For the purpose of research for the project, I’ve bought Fashion Illustration Next by Laird Borrelli, which has been on my “to buy” list for a while now anyway.

I love this image; it immediately grabbed my attention as I was flicking through the book, due in large part to the stark black-on-white contrast used, as well as the subject matter. The foot and leg focus, presence of stiletto heels, and animal print all convey an idea of sexuality, but I haven’t quite figured out how I ought to interpret it yet. The nondescript, simplistic legs could serve as a backdrop for the shoes – is the figure only present to display an item of clothing? The fact that nothing above the knees is shown to exist eliminates the importance of any personality or identity of the figure, effectively making the legs and feet themselves into objects with the single purpose of being viewed. Conversely, though, there is a certain boldness about the legs – both in the use of the contrasting black, and in the strong brushstrokes that seem to have been used to form them. Although there is still no personality or defining characteristic to be found, this could be seen to be at least indicative of a strongĀ presence, if nothing else. Additionally, the stiletto heel is often seen as a symbol of sexual power or control… honestly I’m having a hard time coming to a conclusion here; these are just some thoughts I’ve had on the image.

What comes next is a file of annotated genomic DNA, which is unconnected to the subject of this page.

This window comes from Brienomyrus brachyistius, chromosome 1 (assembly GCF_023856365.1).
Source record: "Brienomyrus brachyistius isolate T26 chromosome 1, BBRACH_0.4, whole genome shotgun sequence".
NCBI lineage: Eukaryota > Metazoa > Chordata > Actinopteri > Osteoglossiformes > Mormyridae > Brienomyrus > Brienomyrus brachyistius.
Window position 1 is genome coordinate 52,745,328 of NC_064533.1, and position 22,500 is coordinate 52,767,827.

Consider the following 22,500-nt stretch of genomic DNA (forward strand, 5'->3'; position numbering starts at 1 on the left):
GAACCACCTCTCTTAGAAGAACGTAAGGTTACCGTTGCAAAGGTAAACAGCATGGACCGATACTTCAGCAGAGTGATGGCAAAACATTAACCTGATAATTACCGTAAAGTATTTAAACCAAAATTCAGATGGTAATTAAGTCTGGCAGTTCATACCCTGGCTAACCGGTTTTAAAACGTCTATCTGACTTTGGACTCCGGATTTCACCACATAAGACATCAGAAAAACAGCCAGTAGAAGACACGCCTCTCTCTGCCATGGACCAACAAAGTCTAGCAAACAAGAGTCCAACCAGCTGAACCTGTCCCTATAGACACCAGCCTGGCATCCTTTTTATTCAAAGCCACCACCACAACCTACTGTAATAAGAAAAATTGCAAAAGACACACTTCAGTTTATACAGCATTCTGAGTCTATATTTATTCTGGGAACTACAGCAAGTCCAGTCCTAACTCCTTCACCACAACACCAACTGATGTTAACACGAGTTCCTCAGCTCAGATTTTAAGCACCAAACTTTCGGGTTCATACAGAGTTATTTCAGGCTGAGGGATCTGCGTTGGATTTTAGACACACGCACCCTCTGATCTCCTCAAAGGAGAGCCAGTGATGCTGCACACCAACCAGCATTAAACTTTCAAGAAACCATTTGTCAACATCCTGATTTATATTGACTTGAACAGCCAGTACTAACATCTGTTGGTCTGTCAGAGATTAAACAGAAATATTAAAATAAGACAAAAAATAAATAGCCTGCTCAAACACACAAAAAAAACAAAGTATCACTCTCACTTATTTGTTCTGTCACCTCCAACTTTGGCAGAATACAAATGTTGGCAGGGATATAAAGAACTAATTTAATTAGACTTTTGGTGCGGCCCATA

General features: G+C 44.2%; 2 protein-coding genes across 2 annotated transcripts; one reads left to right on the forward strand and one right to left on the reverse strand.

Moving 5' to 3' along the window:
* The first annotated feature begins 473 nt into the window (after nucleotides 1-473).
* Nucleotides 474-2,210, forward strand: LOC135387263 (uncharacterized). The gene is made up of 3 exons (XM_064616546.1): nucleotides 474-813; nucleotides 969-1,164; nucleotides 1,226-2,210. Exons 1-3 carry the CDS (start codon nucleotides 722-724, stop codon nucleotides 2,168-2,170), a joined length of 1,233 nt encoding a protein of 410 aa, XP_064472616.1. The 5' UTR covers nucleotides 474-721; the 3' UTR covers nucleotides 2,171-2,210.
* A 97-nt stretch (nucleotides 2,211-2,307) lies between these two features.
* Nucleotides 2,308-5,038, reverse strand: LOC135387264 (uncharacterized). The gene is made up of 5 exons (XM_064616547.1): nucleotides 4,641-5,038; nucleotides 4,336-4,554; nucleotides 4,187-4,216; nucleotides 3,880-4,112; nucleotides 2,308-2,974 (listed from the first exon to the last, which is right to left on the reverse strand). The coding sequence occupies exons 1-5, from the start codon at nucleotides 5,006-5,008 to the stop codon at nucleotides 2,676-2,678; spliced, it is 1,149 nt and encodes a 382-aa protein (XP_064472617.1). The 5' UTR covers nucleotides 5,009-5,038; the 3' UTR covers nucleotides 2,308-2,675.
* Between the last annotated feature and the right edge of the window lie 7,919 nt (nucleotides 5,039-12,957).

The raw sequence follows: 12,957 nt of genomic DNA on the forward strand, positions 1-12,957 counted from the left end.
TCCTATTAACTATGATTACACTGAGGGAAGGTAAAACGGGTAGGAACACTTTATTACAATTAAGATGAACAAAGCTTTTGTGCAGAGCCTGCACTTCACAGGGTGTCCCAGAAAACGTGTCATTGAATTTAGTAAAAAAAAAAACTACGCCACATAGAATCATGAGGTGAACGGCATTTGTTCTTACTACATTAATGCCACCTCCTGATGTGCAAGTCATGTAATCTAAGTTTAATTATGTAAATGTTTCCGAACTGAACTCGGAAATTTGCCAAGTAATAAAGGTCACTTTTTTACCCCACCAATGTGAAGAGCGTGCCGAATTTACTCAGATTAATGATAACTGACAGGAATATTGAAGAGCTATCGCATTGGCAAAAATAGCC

The second one here did not strike me as much as the first, but I’ve mentioned it here simply because of the figures’ eyes, which are blacked out… this makes the importance of the “models” secondary to the display of the clothing and, again, takes away a sense of personality or identity.